Notwithstanding this ruling, Wedco here claims that the NERC and the EEOC engaged in spoliation of relevant evidence by either destroying notes that were kept regarding Mitchell's case or by hiding from Wedco portions of notes that would otherwise be discoverable. Besides the notes, Wedco asserts that the EEOC and Mitchell are responsible for the unavailability of other pieces of evidence. Wedco seeks to have the EEOC's case dismissed, or alternatively it requests lesser evidentiary sanctions. The EEOC denies all allegations of spoliation and cross moves for spoliation sanctions against Wedco based on Stoltz throwing away the noose.

II. LEGAL STANDARDS

Spoliation is "the destruction or significant alteration of evidence, or the failure to preserve property for another's use as evidence in pending or reasonably foreseeable litigation." LaJocies v. City of N. Las Vegas, No. 2:08-cv-00606-GMN-GWF, 2011 WL 1630331, at *1 (D. Nev. Apr. 28, 2011) (Navarro, J.) (citing United States v. Kitsap Physicians Serv., 314 F.3d 995, 1001 (9th Cir. 2002)). The duty to preserve evidence arises not only when a formal complaint is filed, but when a party should know that evidence may be relevant to future litigation. See In re Napster, Inc. Copyright Litig., 462 F.Supp.2d 1060, 1067 (N.D. Cal. 2006). If a party fails to properly preserve evidence, the opposing party may move for sanctions based on the district court's "inherent discretionary power to make appropriate evidentiary rulings in response to the destruction or spoliation of relevant evidence." Glover v. BIC Corp., 6 F.3d 1318, 1329 (9th Cir. 1993). Before any sanction is appropriate, however, the party alleging spoliation has the burden to prove by a preponderance of the evidence that the accused party actually destroyed, altered, or failed to preserve relevant evidence. See LaJocies, 2011 WL 1630331, at *1 (stating that the applicable standard in the Ninth Circuit "appears to be by a preponderance of the evidence"); In re Napster, 462 F.Supp.2d at 1072.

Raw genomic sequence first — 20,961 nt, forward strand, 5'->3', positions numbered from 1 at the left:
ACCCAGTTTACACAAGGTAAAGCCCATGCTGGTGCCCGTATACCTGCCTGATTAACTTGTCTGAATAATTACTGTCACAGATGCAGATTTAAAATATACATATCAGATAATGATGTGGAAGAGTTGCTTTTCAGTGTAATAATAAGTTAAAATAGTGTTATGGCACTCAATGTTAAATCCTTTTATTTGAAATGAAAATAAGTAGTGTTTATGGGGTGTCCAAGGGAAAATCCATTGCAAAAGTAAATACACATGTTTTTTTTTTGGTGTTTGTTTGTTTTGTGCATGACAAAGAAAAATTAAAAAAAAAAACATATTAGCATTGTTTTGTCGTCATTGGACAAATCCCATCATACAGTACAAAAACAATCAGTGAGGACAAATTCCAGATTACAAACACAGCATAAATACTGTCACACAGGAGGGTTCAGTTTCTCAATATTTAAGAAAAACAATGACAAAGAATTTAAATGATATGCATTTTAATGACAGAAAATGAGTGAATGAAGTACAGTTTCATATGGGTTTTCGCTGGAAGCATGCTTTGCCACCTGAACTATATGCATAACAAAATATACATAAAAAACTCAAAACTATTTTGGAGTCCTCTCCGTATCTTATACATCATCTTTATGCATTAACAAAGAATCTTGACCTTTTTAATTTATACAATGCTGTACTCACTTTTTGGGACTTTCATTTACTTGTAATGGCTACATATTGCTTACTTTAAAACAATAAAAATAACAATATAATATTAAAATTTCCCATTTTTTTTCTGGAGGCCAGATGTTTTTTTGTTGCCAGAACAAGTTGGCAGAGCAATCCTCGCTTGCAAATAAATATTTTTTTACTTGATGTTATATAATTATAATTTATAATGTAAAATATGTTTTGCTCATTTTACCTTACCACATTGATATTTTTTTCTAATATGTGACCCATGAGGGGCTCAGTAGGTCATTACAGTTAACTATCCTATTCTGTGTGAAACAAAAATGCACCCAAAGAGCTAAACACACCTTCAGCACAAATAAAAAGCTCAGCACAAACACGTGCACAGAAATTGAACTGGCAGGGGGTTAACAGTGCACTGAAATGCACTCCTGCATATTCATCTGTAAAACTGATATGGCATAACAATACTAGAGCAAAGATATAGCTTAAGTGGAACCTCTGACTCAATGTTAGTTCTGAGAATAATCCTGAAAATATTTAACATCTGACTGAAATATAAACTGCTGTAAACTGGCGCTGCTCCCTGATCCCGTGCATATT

Once spoliation is proven, the court may sanction the offending party by instructing the jury to draw an inference adverse to the party or witness responsible for destroying the evidence, excluding witness testimony proffered by the responsible party and based on the destroyed evidence, or dismissing the claim of the responsible party. In re Napster, 462 F.Supp.2d at 1066. "Generally, the court should choose the least onerous sanction corresponding to the willfulness of the destructive act and the prejudice suffered by the victim." LaJocies, 2011 WL 1630331, at *1. Moreover, a court must find that the party accused of spoliation acted with "willfulness, fault, or bad faith" before dismissal is an appropriate sanction. Leon v. IDX Sys. Corp., 464 F.3d 951, 958 (9th Cir. 2006). "[A] finding of bad faith is not a prerequisite" for lesser sanctions, however. Glover, 6 F.3d at 1329. A court also has the option of considering whether the wronged party was prejudiced by the alleged spoliation before it imposes sanctions. See In re Napster, 462 F.Supp.2d at 1075 n.4 (citing Halaco Eng'g Co. v. Costle, 843 F.2d 376, 382 (9th Cir. 1988)) (stating that under the court's inherent authority to impose sanctions, "prejudice is an optional' consideration" as compared to sanctions under Rule 27 of the Federal Rules of Civil Procedure where prejudice is essential). A prejudice inquiry determines whether the spoliating party's actions impaired the other party's "ability to go to trial or threatened to interfere with the rightful decision of the case." Leon, 464 F.3d at 959 (citation omitted).

III. DISCUSSION

A. Wedco's Motion for Spoliation Sanctions

Wedco cites three reasons supporting spoliation sanctions against the EEOC. Its first reason is that the EEOC failed to preserve notes and other information gathered during the investigation of Mitchell's discrimination claim. Second, Wedco argues that the EEOC's failure to preserve a camera used by Mitchell to photograph the noose and the negatives of those photographs amounts to spoliation. The final contention is that the ...